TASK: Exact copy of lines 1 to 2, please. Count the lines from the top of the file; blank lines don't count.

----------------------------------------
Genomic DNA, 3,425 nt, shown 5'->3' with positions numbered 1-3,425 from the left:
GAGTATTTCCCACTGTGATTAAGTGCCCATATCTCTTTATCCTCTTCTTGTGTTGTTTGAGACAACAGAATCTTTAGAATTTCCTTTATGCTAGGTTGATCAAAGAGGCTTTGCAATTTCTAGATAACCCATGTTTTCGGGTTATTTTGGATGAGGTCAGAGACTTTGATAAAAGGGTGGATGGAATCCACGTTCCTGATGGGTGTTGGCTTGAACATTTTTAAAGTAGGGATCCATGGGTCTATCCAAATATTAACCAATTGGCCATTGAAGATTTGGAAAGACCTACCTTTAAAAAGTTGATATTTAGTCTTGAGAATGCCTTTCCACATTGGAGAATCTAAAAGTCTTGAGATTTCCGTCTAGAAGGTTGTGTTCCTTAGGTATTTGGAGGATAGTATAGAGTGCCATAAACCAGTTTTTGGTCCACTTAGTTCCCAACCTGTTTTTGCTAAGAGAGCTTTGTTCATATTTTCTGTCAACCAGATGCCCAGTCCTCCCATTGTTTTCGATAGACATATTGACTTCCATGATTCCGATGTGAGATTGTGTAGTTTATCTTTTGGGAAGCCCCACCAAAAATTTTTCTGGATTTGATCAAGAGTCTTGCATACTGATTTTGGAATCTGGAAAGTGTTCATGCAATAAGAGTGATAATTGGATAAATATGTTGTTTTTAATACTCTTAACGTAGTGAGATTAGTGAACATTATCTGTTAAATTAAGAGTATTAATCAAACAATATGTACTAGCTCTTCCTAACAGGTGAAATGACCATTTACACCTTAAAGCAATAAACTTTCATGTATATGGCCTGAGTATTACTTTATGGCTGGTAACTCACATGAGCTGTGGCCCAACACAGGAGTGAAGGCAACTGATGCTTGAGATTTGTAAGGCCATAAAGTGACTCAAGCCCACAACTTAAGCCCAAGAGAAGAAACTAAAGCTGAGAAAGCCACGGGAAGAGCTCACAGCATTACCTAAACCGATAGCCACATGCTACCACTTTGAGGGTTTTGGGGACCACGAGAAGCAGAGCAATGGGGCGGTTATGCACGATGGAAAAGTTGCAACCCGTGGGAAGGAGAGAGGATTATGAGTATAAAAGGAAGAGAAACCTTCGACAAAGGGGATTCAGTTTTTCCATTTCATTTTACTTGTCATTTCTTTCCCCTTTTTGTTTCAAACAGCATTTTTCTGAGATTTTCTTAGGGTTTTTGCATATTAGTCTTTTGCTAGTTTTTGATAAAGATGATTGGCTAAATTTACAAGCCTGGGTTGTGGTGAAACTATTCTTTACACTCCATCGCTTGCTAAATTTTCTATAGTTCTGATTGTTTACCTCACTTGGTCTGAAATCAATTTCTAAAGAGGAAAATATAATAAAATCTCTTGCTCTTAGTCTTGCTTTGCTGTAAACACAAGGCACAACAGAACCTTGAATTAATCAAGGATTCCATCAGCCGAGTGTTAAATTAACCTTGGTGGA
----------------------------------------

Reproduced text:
Genomic DNA, 3,425 nt, shown 5'->3' with positions numbered 1-3,425 from the left:
GAGTATTTCCCACTGTGATTAAGTGCCCATATCTCTTTATCCTCTTCTTGTGTTGTTTGAGACAACAGAATCTTTAGAATTTCCTTTATGCTAGGTTGATCAAAGAGGCTTTGCAATTTCTAGATAACCCATGTTTTCGGGTTATTTTGGATGAGGTCAGAGACTTTGATAAAAGGGTGGATGGAATCCACGTTCCTGATGGGTGTTGGCTTGAACATTTTTAAAGTAGGGATCCATGGGTCTATCCAAATATTAACCAATTGGCCATTGAAGATTTGGAAAGACCTACCTTTAAAAAGTTGATATTTAGTCTTGAGAATGCCTTTCCACATTGGAGAATCTAAAAGTCTTGAGATTTCCGTCTAGAAGGTTGTGTTCCTTAGGTATTTGGAGGATAGTATAGAGTGCCATAAACCAGTTTTTGGTCCACTTAGTTCCCAACCTGTTTTTGCTAAGAGAGCTTTGTTCATATTTTCTGTCAACCAGATGCCCAGTCCTCCCATTGTTTTCGATAGACATATTGACTTCCATGATTCCGATGTGAGATTGTGTAGTTTATCTTTTGGGAAGCCCCACCAAAAATTTTTCTGGATTTGATCAAGAGTCTTGCATACTGATTTTGGAATCTGGAAAGTGTTCATGCAATAAGAGTGATAATTGGATAAATATGTTGTTTTTAATACTCTTAACGTAGTGAGATTAGTGAACATTATCTGTTAAATTAAGAGTATTAATCAAACAATATGTACTAGCTCTTCCTAACAGGTGAAATGACCATTTACACCTTAAAGCAATAAACTTTCATGTATATGGCCTGAGTATTACTTTATGGCTGGTAACTCACATGAGCTGTGGCCCAACACAGGAGTGAAGGCAACTGATGCTTGAGATTTGTAAGGCCATAAAGTGACTCAAGCCCACAACTTAAGCCCAAGAGAAGAAACTAAAGCTGAGAAAGCCACGGGAAGAGCTCACAGCATTACCTAAACCGATAGCCACATGCTACCACTTTGAGGGTTTTGGGGACCACGAGAAGCAGAGCAATGGGGCGGTTATGCACGATGGAAAAGTTGCAACCCGTGGGAAGGAGAGAGGATTATGAGTATAAAAGGAAGAGAAACCTTCGACAAAGGGGATTCAGTTTTTCCATTTCATTTTACTTGTCATTTCTTTCCCCTTTTTGTTTCAAACAGCATTTTTCTGAGATTTTCTTAGGGTTTTTGCATATTAGTCTTTTGCTAGTTTTTGATAAAGATGATTGGCTAAATTTACAAGCCTGGGTTGTGGTGAAACTATTCTTTACACTCCATCGCTTGCTAAATTTTCTATAGTTCTGATTGTTTACCTCACTTGGTCTGAAATCAATTTCTAAAGAGGAAAATATAATAAAATCTCTTGCTCTTAGTCTTGCTTTGCTGTAAACACAAGGCACAACAGAACCTTGAATTAATCAAGGATTCCATCAGCCGAGTGTTAAATTAACCTTGGTGGA